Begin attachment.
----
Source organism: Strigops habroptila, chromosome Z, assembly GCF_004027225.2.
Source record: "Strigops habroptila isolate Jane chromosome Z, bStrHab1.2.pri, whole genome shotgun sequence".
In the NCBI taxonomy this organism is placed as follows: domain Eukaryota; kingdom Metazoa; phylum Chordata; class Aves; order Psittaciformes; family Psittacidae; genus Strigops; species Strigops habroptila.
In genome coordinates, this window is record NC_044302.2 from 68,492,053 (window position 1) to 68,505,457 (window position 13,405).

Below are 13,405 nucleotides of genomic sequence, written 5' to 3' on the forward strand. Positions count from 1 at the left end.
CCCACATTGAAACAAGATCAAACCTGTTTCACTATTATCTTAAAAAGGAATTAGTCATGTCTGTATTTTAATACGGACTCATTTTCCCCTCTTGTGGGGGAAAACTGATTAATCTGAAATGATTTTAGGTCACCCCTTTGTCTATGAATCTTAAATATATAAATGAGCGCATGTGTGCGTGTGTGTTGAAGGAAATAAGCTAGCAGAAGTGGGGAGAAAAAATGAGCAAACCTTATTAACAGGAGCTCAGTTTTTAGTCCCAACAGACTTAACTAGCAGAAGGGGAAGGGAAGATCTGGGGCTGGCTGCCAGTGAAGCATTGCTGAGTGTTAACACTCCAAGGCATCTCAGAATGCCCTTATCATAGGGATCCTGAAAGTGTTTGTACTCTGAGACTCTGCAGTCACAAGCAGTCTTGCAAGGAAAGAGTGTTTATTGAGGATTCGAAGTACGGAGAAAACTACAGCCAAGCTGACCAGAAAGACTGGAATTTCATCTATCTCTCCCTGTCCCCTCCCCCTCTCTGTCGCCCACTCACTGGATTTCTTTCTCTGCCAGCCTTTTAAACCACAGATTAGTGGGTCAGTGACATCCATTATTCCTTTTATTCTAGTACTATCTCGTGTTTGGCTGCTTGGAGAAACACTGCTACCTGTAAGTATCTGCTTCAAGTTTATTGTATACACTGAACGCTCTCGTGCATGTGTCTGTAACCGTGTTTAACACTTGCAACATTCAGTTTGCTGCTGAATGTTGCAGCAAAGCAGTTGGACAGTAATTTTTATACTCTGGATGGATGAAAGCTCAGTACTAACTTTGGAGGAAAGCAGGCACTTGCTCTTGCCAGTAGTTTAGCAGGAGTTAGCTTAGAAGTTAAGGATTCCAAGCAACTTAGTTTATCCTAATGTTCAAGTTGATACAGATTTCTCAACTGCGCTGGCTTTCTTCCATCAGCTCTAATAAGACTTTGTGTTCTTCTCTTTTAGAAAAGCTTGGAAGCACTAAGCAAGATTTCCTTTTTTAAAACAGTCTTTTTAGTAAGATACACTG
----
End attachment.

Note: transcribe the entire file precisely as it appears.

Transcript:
Source organism: Strigops habroptila, chromosome Z, assembly GCF_004027225.2.
Source record: "Strigops habroptila isolate Jane chromosome Z, bStrHab1.2.pri, whole genome shotgun sequence".
In the NCBI taxonomy this organism is placed as follows: domain Eukaryota; kingdom Metazoa; phylum Chordata; class Aves; order Psittaciformes; family Psittacidae; genus Strigops; species Strigops habroptila.
In genome coordinates, this window is record NC_044302.2 from 68,492,053 (window position 1) to 68,505,457 (window position 13,405).

Below are 13,405 nucleotides of genomic sequence, written 5' to 3' on the forward strand. Positions count from 1 at the left end.
CCCACATTGAAACAAGATCAAACCTGTTTCACTATTATCTTAAAAAGGAATTAGTCATGTCTGTATTTTAATACGGACTCATTTTCCCCTCTTGTGGGGGAAAACTGATTAATCTGAAATGATTTTAGGTCACCCCTTTGTCTATGAATCTTAAATATATAAATGAGCGCATGTGTGCGTGTGTGTTGAAGGAAATAAGCTAGCAGAAGTGGGGAGAAAAAATGAGCAAACCTTATTAACAGGAGCTCAGTTTTTAGTCCCAACAGACTTAACTAGCAGAAGGGGAAGGGAAGATCTGGGGCTGGCTGCCAGTGAAGCATTGCTGAGTGTTAACACTCCAAGGCATCTCAGAATGCCCTTATCATAGGGATCCTGAAAGTGTTTGTACTCTGAGACTCTGCAGTCACAAGCAGTCTTGCAAGGAAAGAGTGTTTATTGAGGATTCGAAGTACGGAGAAAACTACAGCCAAGCTGACCAGAAAGACTGGAATTTCATCTATCTCTCCCTGTCCCCTCCCCCTCTCTGTCGCCCACTCACTGGATTTCTTTCTCTGCCAGCCTTTTAAACCACAGATTAGTGGGTCAGTGACATCCATTATTCCTTTTATTCTAGTACTATCTCGTGTTTGGCTGCTTGGAGAAACACTGCTACCTGTAAGTATCTGCTTCAAGTTTATTGTATACACTGAACGCTCTCGTGCATGTGTCTGTAACCGTGTTTAACACTTGCAACATTCAGTTTGCTGCTGAATGTTGCAGCAAAGCAGTTGGACAGTAATTTTTATACTCTGGATGGATGAAAGCTCAGTACTAACTTTGGAGGAAAGCAGGCACTTGCTCTTGCCAGTAGTTTAGCAGGAGTTAGCTTAGAAGTTAAGGATTCCAAGCAACTTAGTTTATCCTAATGTTCAAGTTGATACAGATTTCTCAACTGCGCTGGCTTTCTTCCATCAGCTCTAATAAGACTTTGTGTTCTTCTCTTTTAGAAAAGCTTGGAAGCACTAAGCAAGATTTCCTTTTTTAAAACAGTCTTTTTAGTAAGATACACTG